A basement remodel is an easy and
cost-effective way to add living space to your home without cutting into your yard or garden. A basement remodel usually costs about a
third as much as an addition,
and can be completed much faster because the mechanicals, foundation, and outside walls are already in place - and there's no need for re-landscaping.
One of the first things to consider is how you intend to use the new space. Perhaps you have some ideas in mind, but there are many options. Dividing the
space into more than one room can give you more flexibility.
How will you use the space?
The remodeled areas can be transformed into new living quarters, a guest room, a playroom for children or a retreat for teenagers. You can remodel your
basement to give you additional areas for entertaining or for family activities. The space could be used as an office, games room, or home theatre. Or set up a home
gym or spa, complete with sauna, steam room and hot tub. The possibilities are endless. That's for you to decide. But how you intend to use the space will guide the
A basement doesn't have to feel like a basement
Keep in mind
that just because you're remodeling the basement, doesn't mean it has to look, feel or smell like a basement. Many basement remodeling contractors advise you to
remodel the basement to look and feel like the rest of the house. And it doesn't have to cost much extra. Wood paneling is only one of many options. But whatever you
choose, there are some key decisions you'll need to make regarding the ceiling, walls, floors, and lighting.
Let there be lots of light
Since basements tend to be dark and gloomy, lighting is extremely important and should be
considered before anything else. If you can, try to increase natural lighting as much as possible by adding or enlarging windows. If this isn't an option, use
artificial light abundantly to brighten the space. Floor and table lamps can be used in addition to ceiling lights to create bright, warm spaces. Another option is to
use glass blocks between rooms to maintain privacy but still allow light to pass through.
Hard or soft
The biggest decision you'll need to make for the ceiling is whether you want a hard or soft ceiling. A soft, or suspended,
ceiling will hang below the height of the pipes, ducts and wires, concealing them from view, but allowing ready access for repairs and alterations. This is a very
practical option, but to some, not the most attractive. And with this option you'll lose at least 8 inches of height, so if your ceiling is low to begin with, it may
not be a realistic option.
the first things to consider is how you intend to use the new space.
If you want the basement to feel like a continuation of the
rest of the house, a hard (i.e. wallboard) ceiling is the only way to go. Plan carefully and you won't have to worry about access to the pipes and wires. Before the
ceiling goes up, work out high- and low-voltage wiring and lay the lines. Also, wrap both hot and cold water lines and the gas lines to protect against condensation
dripping and ruining your ceiling. And have your contractor allow for physical access to valves and j-boxes. Other hard or semi-hard ceiling options include acoustic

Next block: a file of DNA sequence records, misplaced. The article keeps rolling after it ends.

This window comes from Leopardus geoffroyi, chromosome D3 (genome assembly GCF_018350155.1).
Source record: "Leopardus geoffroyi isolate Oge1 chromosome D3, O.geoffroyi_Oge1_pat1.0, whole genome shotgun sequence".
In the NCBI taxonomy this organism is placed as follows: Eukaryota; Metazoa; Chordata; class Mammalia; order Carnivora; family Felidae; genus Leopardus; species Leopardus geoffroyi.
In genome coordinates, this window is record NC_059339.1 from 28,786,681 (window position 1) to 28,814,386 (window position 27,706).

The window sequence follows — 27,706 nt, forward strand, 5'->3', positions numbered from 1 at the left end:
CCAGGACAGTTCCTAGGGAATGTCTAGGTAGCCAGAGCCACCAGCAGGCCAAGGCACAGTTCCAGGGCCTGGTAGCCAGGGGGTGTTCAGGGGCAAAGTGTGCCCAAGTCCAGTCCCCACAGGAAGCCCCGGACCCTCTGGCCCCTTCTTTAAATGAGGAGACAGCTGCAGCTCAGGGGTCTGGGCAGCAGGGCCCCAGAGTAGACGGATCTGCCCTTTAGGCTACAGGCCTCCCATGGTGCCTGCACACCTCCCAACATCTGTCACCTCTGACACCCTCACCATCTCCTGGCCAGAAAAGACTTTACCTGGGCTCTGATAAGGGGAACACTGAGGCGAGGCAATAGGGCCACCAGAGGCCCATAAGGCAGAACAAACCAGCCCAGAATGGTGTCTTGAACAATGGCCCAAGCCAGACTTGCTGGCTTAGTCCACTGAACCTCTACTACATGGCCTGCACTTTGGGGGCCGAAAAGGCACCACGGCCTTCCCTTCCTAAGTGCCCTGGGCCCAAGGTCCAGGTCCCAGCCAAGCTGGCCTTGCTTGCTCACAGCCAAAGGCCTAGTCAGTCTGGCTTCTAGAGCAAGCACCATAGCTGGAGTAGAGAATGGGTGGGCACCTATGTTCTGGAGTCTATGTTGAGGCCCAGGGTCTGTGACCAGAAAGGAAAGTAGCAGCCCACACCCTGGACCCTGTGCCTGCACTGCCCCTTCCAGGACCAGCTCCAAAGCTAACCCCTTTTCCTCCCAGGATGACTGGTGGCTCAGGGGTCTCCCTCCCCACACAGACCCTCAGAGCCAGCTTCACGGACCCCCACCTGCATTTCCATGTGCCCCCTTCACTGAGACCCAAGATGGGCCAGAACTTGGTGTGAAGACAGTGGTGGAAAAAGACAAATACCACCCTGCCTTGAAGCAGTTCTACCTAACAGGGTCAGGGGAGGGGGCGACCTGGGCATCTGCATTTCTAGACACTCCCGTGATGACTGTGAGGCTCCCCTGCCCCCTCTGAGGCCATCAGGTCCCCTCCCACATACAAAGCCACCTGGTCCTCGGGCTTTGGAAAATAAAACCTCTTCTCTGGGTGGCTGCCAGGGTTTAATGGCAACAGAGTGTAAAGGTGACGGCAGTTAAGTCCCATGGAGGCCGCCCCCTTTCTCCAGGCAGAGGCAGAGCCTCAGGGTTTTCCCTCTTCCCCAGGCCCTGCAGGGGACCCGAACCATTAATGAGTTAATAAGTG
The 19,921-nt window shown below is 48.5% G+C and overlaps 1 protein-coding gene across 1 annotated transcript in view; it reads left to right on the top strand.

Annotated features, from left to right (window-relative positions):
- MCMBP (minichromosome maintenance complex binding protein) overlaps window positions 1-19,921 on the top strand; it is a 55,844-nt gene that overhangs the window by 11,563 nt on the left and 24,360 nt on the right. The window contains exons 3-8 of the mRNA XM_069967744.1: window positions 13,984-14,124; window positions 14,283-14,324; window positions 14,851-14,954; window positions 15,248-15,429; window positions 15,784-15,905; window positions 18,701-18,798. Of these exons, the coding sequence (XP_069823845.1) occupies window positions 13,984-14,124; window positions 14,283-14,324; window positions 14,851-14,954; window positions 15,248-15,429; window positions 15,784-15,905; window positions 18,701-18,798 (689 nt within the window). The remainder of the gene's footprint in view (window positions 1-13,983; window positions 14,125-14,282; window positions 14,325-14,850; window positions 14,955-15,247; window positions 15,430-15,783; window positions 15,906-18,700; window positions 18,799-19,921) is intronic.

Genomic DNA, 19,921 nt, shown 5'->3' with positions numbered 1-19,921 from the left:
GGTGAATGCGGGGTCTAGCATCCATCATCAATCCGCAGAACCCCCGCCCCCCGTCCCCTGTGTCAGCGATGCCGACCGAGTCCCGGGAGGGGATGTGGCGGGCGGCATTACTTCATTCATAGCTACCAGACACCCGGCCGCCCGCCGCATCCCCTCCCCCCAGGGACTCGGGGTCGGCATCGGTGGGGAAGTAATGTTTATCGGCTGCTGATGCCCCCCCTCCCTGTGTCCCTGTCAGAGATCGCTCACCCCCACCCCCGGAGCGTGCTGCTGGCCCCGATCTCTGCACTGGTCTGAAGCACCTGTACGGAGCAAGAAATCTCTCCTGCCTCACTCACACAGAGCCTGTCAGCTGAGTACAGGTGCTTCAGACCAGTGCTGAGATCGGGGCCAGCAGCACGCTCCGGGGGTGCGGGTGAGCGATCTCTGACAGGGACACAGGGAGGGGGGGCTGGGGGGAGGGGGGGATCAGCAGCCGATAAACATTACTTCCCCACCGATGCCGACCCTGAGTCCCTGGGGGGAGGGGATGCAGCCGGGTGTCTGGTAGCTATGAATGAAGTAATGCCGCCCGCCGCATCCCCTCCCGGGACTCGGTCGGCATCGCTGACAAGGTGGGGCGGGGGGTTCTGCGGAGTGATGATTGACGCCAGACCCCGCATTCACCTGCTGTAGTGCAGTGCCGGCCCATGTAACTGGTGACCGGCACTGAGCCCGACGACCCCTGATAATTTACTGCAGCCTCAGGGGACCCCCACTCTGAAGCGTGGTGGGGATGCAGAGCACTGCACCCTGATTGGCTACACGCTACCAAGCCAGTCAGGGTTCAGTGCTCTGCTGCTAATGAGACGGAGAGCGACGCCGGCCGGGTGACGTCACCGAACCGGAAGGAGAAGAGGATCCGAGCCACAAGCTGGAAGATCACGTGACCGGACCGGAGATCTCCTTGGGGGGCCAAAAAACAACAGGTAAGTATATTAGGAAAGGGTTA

ceiling tiles and tongue-and-groove wood boards.
The industrial look
One way to eliminate the
ceiling controversy altogether is to go with the industrial look, which has become popular in many urban restaurants, art galleries, warehouse-style condos and other
hot spots. Leave the pipes and ducts exposed. You may even paint them a different color from the ceiling for effect (although you're advised not to paint the gas lines
and some electrical wiring. Consult your contractor or a building inspector prior to painting).
No matter what type of walls you choose, make sure that you have proper insulation to regulate the temperature and to keep
out moisture. Your contractor will be able to advise you of various techniques to reduce moisture - a common problem in basements that not only produces that musty
basement smell but can invite molds, mildew, dust mites and other allergens. In many areas of the U.S., you can arrange to have an expert from your
local utility company come to your home to advise you on insulating and weatherizing, and offer tips for reducing your energy bills. This is often a free service. Ask
them about low- or no-interest loan programs you may be eligible for, and whether state or federal tax credits apply for this type of renovation.
Flooring options to consider
There are many options for flooring. Tile, marble, and other
natural or ceramic finishes can be cold. But area rugs can help keep feet warm. Or consider heated masonry, which is more expensive, but also helps reduce humidity.
Vinyl floors are a cheap, quick and easy option, but they often look that way too! Carpet has its proponents and detractors. Some recommend carpeting because it's warm
and soft, and comes in a variety of styles and colors. Others advise against carpeting your basement because it retains moisture, making it an ideal place for mold,
mildew and dust mites to live, and contributing to basement smell.
Plastic and hardwood floors are
other options, but don't even consider hardwood if your basement is prone to water leaks. And finally, if you're going for the industrial look, consider simply
painting the concrete floor and adding a few area rugs if you wish. There are paints specially formulated for concrete floors that are available in a variety of
colors. Ask your basement remodeling contractor or interior designer for their input.
Before beginning any basement remodeling, make sure that all problems with moisture and water leaks have been
taken care of.
Be sure to discuss this with your contractor.